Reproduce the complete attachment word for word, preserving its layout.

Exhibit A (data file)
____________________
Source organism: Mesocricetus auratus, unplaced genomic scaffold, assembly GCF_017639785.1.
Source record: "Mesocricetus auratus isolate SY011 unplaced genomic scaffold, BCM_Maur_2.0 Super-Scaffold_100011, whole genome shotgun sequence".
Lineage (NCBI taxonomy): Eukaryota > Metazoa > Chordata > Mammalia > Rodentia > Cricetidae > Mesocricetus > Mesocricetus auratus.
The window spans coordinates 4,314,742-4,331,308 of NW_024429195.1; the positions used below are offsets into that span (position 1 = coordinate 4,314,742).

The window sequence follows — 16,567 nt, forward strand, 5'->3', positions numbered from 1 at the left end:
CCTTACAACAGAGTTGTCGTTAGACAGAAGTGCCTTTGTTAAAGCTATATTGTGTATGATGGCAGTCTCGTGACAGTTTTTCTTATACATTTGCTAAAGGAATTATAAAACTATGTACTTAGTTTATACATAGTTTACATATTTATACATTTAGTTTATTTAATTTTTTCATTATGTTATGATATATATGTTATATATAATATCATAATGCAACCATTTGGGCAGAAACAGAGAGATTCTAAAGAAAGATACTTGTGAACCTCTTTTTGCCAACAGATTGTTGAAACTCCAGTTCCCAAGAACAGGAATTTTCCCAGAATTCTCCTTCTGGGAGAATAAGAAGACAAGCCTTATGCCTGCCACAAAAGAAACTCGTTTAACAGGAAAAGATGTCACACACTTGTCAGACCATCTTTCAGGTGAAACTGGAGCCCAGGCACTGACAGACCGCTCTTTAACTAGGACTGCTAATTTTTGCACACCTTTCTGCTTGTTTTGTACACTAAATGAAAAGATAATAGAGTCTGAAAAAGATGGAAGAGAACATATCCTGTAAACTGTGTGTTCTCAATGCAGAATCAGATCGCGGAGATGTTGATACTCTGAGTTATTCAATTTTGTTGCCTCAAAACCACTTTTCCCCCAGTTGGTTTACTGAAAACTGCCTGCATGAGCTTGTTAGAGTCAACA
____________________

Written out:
Source organism: Mesocricetus auratus, unplaced genomic scaffold, assembly GCF_017639785.1.
Source record: "Mesocricetus auratus isolate SY011 unplaced genomic scaffold, BCM_Maur_2.0 Super-Scaffold_100011, whole genome shotgun sequence".
Lineage (NCBI taxonomy): Eukaryota > Metazoa > Chordata > Mammalia > Rodentia > Cricetidae > Mesocricetus > Mesocricetus auratus.
The window spans coordinates 4,314,742-4,331,308 of NW_024429195.1; the positions used below are offsets into that span (position 1 = coordinate 4,314,742).

The window sequence follows — 16,567 nt, forward strand, 5'->3', positions numbered from 1 at the left end:
CCTTACAACAGAGTTGTCGTTAGACAGAAGTGCCTTTGTTAAAGCTATATTGTGTATGATGGCAGTCTCGTGACAGTTTTTCTTATACATTTGCTAAAGGAATTATAAAACTATGTACTTAGTTTATACATAGTTTACATATTTATACATTTAGTTTATTTAATTTTTTCATTATGTTATGATATATATGTTATATATAATATCATAATGCAACCATTTGGGCAGAAACAGAGAGATTCTAAAGAAAGATACTTGTGAACCTCTTTTTGCCAACAGATTGTTGAAACTCCAGTTCCCAAGAACAGGAATTTTCCCAGAATTCTCCTTCTGGGAGAATAAGAAGACAAGCCTTATGCCTGCCACAAAAGAAACTCGTTTAACAGGAAAAGATGTCACACACTTGTCAGACCATCTTTCAGGTGAAACTGGAGCCCAGGCACTGACAGACCGCTCTTTAACTAGGACTGCTAATTTTTGCACACCTTTCTGCTTGTTTTGTACACTAAATGAAAAGATAATAGAGTCTGAAAAAGATGGAAGAGAACATATCCTGTAAACTGTGTGTTCTCAATGCAGAATCAGATCGCGGAGATGTTGATACTCTGAGTTATTCAATTTTGTTGCCTCAAAACCACTTTTCCCCCAGTTGGTTTACTGAAAACTGCCTGCATGAGCTTGTTAGAGTCAACA